“People have always used drugs and it’s very arbitrary which drugs our society calls the good drugs or the bad drugs,” he noted. “I think people hear about these drugs, and in some ways they’re stigmatized and in other ways sort of glamorized in the media.”

“There’s just an epidemic of burnout — two-thirds of doctors — plus moral injury and people feeling like they just can’t do a good job or they’re just beaten down,” he added. “I think doctors are experiencing a lot of guilt, a lot of shame, a lot of stress and a lot of nihilism, and a lot of despair about the future. So I think that doctors are particularly susceptible to drugs.”

Earlier this year, the Association of American Medical Colleges wrote about physicians’ mental health challenges — from anxiety to burnout. Physicians die by suicide at twice the rate of the general public and residents report depression at more than three times the rate of non-physicians. Data from the American College of Emergency Physicians from 2020 also revealed that the vast majority of emergency physicians reported feeling more stressed than usual due to the COVID-19 pandemic. Even in non-pandemic times, the medical field is a high-stakes profession.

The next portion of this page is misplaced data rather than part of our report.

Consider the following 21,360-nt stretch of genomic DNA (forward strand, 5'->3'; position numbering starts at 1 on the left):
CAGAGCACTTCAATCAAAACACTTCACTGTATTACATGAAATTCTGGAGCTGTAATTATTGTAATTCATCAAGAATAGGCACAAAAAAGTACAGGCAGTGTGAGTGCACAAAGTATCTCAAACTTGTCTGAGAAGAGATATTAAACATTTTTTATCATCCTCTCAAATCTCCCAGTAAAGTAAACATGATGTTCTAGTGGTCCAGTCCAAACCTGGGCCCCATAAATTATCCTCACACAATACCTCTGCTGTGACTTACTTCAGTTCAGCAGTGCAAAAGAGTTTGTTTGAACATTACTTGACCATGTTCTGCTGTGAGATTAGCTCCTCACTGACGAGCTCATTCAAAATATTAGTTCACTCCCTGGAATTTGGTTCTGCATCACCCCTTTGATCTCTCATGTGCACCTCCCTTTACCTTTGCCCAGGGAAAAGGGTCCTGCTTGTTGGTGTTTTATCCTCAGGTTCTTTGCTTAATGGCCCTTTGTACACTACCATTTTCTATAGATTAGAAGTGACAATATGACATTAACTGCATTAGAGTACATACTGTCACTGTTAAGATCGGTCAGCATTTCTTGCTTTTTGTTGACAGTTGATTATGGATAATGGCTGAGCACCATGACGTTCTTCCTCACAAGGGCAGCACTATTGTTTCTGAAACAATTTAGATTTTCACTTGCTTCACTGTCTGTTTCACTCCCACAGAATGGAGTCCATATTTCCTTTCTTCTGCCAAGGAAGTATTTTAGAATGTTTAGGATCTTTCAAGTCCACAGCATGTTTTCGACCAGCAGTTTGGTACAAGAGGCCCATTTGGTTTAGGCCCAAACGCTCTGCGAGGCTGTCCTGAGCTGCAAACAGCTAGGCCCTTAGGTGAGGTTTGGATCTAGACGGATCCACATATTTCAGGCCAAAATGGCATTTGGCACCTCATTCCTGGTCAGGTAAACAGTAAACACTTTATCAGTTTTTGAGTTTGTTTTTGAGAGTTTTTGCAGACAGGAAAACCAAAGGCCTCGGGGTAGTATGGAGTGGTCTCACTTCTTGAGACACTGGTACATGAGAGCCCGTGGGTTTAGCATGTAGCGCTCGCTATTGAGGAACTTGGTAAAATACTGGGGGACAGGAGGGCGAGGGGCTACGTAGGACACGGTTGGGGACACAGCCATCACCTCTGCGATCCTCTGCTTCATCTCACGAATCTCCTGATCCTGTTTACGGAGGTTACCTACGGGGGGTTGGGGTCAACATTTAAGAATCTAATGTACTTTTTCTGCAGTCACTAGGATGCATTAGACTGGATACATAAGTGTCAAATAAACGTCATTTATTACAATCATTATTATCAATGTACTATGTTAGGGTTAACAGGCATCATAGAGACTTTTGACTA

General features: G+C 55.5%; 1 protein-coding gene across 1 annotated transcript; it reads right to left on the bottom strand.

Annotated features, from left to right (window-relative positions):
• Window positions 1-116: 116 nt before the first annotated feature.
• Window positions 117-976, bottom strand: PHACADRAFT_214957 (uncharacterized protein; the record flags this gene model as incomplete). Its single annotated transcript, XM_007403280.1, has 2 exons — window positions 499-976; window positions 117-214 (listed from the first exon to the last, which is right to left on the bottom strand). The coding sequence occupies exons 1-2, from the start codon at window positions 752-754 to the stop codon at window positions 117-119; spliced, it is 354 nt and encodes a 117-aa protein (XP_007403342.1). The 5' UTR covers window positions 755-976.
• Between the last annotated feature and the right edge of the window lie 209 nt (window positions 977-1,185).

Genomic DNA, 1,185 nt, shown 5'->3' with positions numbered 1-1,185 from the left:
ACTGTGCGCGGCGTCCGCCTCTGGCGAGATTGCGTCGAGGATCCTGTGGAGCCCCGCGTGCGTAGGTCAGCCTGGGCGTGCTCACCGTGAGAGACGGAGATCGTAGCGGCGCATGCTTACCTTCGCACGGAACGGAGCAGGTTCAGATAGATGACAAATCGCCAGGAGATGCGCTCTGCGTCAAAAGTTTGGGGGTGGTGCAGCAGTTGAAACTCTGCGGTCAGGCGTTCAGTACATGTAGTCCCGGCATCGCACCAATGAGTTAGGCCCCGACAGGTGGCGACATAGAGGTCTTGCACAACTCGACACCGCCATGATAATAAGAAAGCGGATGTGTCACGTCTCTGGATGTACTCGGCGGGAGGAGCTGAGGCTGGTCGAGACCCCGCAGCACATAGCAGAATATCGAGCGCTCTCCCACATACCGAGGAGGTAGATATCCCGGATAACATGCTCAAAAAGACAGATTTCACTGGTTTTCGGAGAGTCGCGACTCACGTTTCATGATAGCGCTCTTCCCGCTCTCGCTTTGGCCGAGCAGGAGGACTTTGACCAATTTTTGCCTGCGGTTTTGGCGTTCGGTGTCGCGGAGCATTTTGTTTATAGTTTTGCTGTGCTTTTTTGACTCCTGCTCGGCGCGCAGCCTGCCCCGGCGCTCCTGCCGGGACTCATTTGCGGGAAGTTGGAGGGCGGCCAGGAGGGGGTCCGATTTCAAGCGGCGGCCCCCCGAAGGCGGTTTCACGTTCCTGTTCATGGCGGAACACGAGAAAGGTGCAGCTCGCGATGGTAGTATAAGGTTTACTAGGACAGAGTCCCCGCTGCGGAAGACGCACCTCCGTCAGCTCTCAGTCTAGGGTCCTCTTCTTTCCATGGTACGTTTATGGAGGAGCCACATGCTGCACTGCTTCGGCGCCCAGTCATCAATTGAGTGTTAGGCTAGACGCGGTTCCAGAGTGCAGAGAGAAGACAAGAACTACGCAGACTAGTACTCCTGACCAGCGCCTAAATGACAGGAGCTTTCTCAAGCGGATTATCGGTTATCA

Then there’s the intense training to become a doctor in the first place. Anees Bahji, MD, clinical assistant professor of psychiatry at the University of Calgary in Alberta, Canada, said the substance use patterns in the VICE Belgium article likely apply to North America as well, since the training and roles are similarly intense.

“Medical students and residents may experience high levels of stress and pressure, which could contribute to drug use as a coping mechanism,” Bahji told MedPage Today.

Plus, doctors face cultural pressure to practice what they preach, in part because of their deep understanding of the body’s systems.

“In some cases, there may be a culture of secrecy or reluctance to openly discuss drug use among medical professionals due to the potential stigma and professional consequences,” Bahji said. “However, the [VICE Belgium] article suggests that some doctors do engage in drug use, albeit discreetly, and may have their own peer groups or communities where this behavior is more accepted or normalized.”